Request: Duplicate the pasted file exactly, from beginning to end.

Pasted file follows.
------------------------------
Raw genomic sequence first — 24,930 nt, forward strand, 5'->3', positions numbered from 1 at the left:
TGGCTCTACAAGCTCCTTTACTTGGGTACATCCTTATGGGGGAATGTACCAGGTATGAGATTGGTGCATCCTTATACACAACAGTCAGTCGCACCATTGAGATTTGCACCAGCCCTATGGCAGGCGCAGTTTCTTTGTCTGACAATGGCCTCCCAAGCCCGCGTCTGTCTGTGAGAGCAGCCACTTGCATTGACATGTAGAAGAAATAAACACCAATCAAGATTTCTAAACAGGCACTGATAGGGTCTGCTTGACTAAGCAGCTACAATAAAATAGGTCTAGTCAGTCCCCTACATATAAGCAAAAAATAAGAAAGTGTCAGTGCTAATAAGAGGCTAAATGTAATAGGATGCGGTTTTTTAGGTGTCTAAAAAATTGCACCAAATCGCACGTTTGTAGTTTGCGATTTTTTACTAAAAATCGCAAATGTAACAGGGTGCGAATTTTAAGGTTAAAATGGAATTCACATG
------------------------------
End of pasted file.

Raw genomic sequence first — 24,930 nt, forward strand, 5'->3', positions numbered from 1 at the left:
TGGCTCTACAAGCTCCTTTACTTGGGTACATCCTTATGGGGGAATGTACCAGGTATGAGATTGGTGCATCCTTATACACAACAGTCAGTCGCACCATTGAGATTTGCACCAGCCCTATGGCAGGCGCAGTTTCTTTGTCTGACAATGGCCTCCCAAGCCCGCGTCTGTCTGTGAGAGCAGCCACTTGCATTGACATGTAGAAGAAATAAACACCAATCAAGATTTCTAAACAGGCACTGATAGGGTCTGCTTGACTAAGCAGCTACAATAAAATAGGTCTAGTCAGTCCCCTACATATAAGCAAAAAATAAGAAAGTGTCAGTGCTAATAAGAGGCTAAATGTAATAGGATGCGGTTTTTTAGGTGTCTAAAAAATTGCACCAAATCGCACGTTTGTAGTTTGCGATTTTTTACTAAAAATCGCAAATGTAACAGGGTGCGAATTTTAAGGTTAAAATGGAATTCACATG